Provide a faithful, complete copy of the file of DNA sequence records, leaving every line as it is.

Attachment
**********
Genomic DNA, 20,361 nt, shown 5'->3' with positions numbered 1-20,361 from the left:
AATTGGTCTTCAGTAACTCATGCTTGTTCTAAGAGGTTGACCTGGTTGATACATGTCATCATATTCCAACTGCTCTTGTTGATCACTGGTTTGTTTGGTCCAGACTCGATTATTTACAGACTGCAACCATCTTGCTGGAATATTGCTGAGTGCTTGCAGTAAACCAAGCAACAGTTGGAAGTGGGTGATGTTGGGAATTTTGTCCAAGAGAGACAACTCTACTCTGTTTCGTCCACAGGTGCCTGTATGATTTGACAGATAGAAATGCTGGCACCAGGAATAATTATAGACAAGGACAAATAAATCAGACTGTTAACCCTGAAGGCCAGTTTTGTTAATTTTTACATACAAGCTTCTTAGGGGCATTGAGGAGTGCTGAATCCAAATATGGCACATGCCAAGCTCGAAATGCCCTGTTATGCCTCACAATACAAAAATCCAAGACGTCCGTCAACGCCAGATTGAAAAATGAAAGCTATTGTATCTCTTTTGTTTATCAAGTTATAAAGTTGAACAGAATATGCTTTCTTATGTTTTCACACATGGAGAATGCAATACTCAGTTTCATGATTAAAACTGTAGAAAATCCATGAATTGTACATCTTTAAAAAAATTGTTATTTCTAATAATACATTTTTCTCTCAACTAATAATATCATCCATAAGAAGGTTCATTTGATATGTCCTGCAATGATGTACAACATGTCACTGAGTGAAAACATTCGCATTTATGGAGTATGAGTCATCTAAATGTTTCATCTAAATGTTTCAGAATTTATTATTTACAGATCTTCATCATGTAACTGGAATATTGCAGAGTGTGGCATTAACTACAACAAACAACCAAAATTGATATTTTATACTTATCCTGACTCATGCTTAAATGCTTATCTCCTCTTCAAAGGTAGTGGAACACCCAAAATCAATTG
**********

Genomic DNA, 20,361 nt, shown 5'->3' with positions numbered 1-20,361 from the left:
AATTGGTCTTCAGTAACTCATGCTTGTTCTAAGAGGTTGACCTGGTTGATACATGTCATCATATTCCAACTGCTCTTGTTGATCACTGGTTTGTTTGGTCCAGACTCGATTATTTACAGACTGCAACCATCTTGCTGGAATATTGCTGAGTGCTTGCAGTAAACCAAGCAACAGTTGGAAGTGGGTGATGTTGGGAATTTTGTCCAAGAGAGACAACTCTACTCTGTTTCGTCCACAGGTGCCTGTATGATTTGACAGATAGAAATGCTGGCACCAGGAATAATTATAGACAAGGACAAATAAATCAGACTGTTAACCCTGAAGGCCAGTTTTGTTAATTTTTACATACAAGCTTCTTAGGGGCATTGAGGAGTGCTGAATCCAAATATGGCACATGCCAAGCTCGAAATGCCCTGTTATGCCTCACAATACAAAAATCCAAGACGTCCGTCAACGCCAGATTGAAAAATGAAAGCTATTGTATCTCTTTTGTTTATCAAGTTATAAAGTTGAACAGAATATGCTTTCTTATGTTTTCACACATGGAGAATGCAATACTCAGTTTCATGATTAAAACTGTAGAAAATCCATGAATTGTACATCTTTAAAAAAATTGTTATTTCTAATAATACATTTTTCTCTCAACTAATAATATCATCCATAAGAAGGTTCATTTGATATGTCCTGCAATGATGTACAACATGTCACTGAGTGAAAACATTCGCATTTATGGAGTATGAGTCATCTAAATGTTTCATCTAAATGTTTCAGAATTTATTATTTACAGATCTTCATCATGTAACTGGAATATTGCAGAGTGTGGCATTAACTACAACAAACAACCAAAATTGATATTTTATACTTATCCTGACTCATGCTTAAATGCTTATCTCCTCTTCAAAGGTAGTGGAACACCCAAAATCAATTG